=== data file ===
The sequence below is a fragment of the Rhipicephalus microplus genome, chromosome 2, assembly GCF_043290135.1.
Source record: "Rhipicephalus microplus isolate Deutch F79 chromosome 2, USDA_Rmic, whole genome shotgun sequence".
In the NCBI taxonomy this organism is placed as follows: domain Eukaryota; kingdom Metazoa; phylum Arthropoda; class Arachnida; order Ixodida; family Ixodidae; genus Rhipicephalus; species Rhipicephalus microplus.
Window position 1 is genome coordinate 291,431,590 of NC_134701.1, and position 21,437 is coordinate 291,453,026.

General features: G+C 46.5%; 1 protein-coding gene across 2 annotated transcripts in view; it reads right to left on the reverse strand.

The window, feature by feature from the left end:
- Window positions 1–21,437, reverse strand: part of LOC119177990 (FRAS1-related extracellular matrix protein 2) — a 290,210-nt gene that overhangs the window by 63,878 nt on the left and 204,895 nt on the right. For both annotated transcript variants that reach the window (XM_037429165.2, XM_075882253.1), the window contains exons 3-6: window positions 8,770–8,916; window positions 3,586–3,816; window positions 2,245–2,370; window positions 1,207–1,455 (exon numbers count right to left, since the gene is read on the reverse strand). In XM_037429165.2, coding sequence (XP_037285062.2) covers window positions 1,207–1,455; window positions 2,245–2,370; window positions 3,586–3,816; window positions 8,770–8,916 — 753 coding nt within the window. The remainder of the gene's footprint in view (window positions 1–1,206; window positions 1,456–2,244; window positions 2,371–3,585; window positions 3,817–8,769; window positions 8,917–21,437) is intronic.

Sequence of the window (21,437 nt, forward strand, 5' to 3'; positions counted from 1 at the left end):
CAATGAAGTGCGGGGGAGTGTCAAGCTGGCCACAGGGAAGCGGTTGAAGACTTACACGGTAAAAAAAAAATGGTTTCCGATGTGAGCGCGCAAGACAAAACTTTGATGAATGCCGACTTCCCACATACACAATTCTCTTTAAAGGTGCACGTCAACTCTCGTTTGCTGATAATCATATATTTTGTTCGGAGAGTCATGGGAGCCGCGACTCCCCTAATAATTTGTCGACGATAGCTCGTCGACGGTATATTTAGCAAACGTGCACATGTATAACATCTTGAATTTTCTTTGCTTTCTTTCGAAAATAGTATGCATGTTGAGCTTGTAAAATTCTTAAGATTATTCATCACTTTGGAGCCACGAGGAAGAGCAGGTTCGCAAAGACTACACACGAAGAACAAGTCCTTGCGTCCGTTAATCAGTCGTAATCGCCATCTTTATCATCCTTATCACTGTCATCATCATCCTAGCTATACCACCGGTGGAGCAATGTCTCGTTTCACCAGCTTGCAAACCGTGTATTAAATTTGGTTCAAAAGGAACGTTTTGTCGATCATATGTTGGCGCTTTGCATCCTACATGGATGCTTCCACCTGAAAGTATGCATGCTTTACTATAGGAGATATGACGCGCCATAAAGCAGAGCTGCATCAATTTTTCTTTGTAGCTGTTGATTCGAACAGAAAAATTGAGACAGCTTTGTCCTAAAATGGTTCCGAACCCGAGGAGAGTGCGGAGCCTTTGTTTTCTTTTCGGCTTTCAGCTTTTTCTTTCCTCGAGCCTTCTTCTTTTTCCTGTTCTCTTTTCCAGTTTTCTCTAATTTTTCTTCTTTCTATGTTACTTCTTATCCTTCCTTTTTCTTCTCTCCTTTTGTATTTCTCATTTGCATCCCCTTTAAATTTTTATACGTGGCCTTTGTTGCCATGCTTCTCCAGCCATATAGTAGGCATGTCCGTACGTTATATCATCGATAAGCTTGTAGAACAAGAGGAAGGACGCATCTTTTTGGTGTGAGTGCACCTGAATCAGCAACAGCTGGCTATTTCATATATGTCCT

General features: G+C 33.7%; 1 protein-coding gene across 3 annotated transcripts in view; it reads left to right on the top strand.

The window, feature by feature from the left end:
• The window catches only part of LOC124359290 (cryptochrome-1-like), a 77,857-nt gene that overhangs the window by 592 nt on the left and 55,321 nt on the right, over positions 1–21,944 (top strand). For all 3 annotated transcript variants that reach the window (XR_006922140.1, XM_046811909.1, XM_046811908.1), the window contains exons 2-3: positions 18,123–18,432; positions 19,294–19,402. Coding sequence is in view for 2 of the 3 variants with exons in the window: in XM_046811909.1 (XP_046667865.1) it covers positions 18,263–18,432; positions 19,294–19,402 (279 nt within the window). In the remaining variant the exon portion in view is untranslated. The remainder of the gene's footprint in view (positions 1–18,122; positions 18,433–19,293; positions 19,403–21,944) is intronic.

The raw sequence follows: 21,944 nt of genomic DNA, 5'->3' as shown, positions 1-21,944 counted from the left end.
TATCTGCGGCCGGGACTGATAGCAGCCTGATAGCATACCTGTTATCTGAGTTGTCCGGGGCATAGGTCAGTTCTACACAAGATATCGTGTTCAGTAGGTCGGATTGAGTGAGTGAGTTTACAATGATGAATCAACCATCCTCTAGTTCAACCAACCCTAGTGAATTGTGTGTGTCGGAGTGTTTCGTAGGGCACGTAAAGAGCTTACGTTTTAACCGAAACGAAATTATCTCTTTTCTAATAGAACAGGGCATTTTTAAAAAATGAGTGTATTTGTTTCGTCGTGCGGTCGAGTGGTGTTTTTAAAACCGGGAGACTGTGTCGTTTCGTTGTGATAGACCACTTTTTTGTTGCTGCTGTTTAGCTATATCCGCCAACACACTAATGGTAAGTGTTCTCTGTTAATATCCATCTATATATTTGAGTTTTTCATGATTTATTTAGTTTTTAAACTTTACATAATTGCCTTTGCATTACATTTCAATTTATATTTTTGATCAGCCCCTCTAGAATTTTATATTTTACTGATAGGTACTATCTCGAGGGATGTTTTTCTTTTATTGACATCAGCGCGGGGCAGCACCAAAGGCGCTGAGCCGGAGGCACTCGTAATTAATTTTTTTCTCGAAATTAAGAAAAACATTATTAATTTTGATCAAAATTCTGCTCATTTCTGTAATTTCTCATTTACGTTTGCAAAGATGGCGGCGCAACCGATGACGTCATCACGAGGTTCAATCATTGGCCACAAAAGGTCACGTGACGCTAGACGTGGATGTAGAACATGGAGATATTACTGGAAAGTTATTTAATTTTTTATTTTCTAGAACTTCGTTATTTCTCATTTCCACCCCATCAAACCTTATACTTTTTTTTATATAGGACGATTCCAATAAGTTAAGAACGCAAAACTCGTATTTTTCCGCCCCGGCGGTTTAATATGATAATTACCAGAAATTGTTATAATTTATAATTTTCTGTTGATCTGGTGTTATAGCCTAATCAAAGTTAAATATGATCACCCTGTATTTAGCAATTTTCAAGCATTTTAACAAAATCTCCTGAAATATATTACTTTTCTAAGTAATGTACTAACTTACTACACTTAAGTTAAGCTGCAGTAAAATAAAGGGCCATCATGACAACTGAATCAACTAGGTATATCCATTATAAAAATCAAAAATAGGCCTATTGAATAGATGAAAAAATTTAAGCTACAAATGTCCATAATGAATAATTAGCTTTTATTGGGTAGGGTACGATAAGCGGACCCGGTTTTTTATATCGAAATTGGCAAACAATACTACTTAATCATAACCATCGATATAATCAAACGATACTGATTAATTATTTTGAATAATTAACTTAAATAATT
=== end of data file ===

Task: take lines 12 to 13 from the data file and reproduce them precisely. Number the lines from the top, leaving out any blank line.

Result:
• The window catches only part of LOC124359290 (cryptochrome-1-like), a 77,857-nt gene that overhangs the window by 592 nt on the left and 55,321 nt on the right, over positions 1–21,944 (top strand). For all 3 annotated transcript variants that reach the window (XR_006922140.1, XM_046811909.1, XM_046811908.1), the window contains exons 2-3: positions 18,123–18,432; positions 19,294–19,402. Coding sequence is in view for 2 of the 3 variants with exons in the window: in XM_046811909.1 (XP_046667865.1) it covers positions 18,263–18,432; positions 19,294–19,402 (279 nt within the window). In the remaining variant the exon portion in view is untranslated. The remainder of the gene's footprint in view (positions 1–18,122; positions 18,433–19,293; positions 19,403–21,944) is intronic.

The raw sequence follows: 21,944 nt of genomic DNA, 5'->3' as shown, positions 1-21,944 counted from the left end.